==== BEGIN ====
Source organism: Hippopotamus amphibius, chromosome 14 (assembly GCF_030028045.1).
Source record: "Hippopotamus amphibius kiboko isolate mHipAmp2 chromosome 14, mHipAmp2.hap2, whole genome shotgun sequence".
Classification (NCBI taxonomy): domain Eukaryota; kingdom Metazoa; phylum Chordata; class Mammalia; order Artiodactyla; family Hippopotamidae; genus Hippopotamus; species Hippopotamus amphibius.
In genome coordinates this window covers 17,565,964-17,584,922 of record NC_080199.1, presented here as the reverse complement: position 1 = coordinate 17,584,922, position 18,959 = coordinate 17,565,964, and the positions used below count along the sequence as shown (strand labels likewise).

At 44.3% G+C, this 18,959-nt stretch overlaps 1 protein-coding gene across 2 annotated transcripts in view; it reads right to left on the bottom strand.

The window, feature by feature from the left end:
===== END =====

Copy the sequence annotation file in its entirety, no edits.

Source organism: Hippopotamus amphibius, chromosome 14 (assembly GCF_030028045.1).
Source record: "Hippopotamus amphibius kiboko isolate mHipAmp2 chromosome 14, mHipAmp2.hap2, whole genome shotgun sequence".
Classification (NCBI taxonomy): domain Eukaryota; kingdom Metazoa; phylum Chordata; class Mammalia; order Artiodactyla; family Hippopotamidae; genus Hippopotamus; species Hippopotamus amphibius.
In genome coordinates this window covers 17,565,964-17,584,922 of record NC_080199.1, presented here as the reverse complement: position 1 = coordinate 17,584,922, position 18,959 = coordinate 17,565,964, and the positions used below count along the sequence as shown (strand labels likewise).

At 44.3% G+C, this 18,959-nt stretch overlaps 1 protein-coding gene across 2 annotated transcripts in view; it reads right to left on the bottom strand.

The window, feature by feature from the left end: